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Bowie’s Ch-Ch-Ch-Changes

    An icon was born on this day. David Bowie entered this world as David Robert Jones on January 8, 1947. Not only has the music industry benefited from this talented visionary, but fashion has greatly been influenced by his style and his personas for nearly forty years.

    As one of the leaders of the glam rock movement in the early/mid seventies, Bowie’s alter-ego Ziggy Stardust popularized androgyny and paved the way for “guyliner.” Ziggy’s elaborate costumes were created by Japanese designer Kansai Yamamoto.

    Bowie's "Ziggy Stardust" (how fabulous is this jacket?)

    A more soulful and less flamboyant Bowie emerged in 1975 with the release of the album Young Americans on which Luther Vandross sang backup.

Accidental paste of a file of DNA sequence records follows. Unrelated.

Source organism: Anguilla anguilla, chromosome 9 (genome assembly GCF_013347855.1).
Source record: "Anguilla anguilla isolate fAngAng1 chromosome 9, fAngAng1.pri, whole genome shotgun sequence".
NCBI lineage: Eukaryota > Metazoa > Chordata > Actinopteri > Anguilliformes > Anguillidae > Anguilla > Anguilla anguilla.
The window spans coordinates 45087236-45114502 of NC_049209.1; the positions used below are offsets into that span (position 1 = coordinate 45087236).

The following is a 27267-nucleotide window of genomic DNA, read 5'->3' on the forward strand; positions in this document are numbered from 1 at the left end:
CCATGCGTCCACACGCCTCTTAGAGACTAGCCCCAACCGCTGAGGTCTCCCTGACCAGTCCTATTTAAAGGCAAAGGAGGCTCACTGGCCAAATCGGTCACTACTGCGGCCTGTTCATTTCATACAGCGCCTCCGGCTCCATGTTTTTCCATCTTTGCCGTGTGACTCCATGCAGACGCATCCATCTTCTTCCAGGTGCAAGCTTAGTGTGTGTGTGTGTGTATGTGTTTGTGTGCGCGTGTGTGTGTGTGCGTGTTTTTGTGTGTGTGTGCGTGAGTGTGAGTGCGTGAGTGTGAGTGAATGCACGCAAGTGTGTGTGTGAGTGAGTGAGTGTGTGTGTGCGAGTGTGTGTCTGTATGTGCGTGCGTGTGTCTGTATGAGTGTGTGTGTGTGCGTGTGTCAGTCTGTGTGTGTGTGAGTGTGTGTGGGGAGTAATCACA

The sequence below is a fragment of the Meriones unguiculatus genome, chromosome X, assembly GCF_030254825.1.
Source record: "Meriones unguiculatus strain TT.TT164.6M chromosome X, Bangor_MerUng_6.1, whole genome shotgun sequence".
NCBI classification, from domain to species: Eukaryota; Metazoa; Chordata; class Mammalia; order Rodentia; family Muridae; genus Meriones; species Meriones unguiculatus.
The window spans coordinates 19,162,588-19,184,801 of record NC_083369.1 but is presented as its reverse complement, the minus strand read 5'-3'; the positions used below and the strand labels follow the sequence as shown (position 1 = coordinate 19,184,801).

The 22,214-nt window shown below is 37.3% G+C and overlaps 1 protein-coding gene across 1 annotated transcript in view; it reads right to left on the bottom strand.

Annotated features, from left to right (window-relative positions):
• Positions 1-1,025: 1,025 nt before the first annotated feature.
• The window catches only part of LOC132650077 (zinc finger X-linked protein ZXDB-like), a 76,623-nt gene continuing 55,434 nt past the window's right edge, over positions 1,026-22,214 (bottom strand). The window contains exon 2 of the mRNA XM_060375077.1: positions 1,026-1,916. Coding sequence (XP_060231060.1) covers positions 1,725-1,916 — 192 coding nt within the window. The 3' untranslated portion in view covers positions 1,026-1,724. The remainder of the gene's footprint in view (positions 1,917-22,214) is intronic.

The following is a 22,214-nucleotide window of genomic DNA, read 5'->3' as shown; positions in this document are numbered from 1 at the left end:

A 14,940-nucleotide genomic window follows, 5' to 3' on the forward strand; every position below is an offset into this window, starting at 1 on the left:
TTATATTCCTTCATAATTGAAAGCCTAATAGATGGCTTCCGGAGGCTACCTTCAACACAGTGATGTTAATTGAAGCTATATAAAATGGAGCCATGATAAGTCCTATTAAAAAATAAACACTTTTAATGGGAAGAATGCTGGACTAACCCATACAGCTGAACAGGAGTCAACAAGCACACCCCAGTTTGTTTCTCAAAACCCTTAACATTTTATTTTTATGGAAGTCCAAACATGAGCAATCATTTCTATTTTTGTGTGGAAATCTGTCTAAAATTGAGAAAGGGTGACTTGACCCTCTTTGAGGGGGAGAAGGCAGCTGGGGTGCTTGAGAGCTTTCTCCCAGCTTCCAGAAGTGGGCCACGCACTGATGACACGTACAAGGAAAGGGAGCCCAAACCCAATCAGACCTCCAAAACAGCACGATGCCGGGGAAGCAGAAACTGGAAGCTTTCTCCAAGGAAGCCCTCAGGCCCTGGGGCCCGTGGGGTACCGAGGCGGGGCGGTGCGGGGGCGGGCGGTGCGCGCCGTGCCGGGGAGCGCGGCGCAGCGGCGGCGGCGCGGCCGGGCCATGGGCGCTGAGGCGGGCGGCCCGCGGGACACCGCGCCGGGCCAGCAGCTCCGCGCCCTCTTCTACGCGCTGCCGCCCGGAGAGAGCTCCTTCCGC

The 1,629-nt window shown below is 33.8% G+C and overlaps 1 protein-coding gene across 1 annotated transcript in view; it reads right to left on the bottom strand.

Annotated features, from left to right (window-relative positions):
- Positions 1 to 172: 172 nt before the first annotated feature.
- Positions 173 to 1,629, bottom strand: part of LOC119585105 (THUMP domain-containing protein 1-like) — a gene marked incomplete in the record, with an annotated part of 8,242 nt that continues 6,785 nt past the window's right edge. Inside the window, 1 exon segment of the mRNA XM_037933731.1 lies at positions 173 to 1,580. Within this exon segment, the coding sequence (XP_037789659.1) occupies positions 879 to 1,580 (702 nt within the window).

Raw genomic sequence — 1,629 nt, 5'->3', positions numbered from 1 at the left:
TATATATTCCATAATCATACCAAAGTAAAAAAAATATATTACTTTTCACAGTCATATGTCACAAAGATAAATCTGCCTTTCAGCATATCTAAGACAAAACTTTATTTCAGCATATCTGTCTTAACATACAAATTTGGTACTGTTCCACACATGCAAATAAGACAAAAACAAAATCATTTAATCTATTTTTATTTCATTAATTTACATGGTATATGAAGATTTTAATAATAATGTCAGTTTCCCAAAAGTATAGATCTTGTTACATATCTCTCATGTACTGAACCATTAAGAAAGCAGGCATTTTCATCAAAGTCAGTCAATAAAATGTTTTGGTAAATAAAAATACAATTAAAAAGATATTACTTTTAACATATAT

a dapper David Bowie with Art Garfunkel, 1975

    In 1980, the hit “Ashes to Ashes” reached number one and Bowie was embracing the New Romantic style (a huge influence on me as a young girl interested in fashion!). Bowie seemed to play with many looks in the eighties. I mostly remember him in wide-shouldered, brightly colored suits with a cool “Greaseresque” coiffure.

    canary yellow suit, 1983

    wearing the original puffy shirt in the film Labyrinth, 1986

    1987 - too cool

    The nineties marked yet another transition as Bowie explored electronica, alternative rock and even hip-hop. In 1996, David Bowie was inducted into the Rock and Roll Hall of Fame. Bowie’s Supermodel wife Iman gave birth to their daughter Lexi in August 2000. These days, Bowie looks pretty much like a regular guy strolling around Manhattan.  He was one of the twentieth century's greatest contributors of style, vision and creativity and I don't think he's finished yet.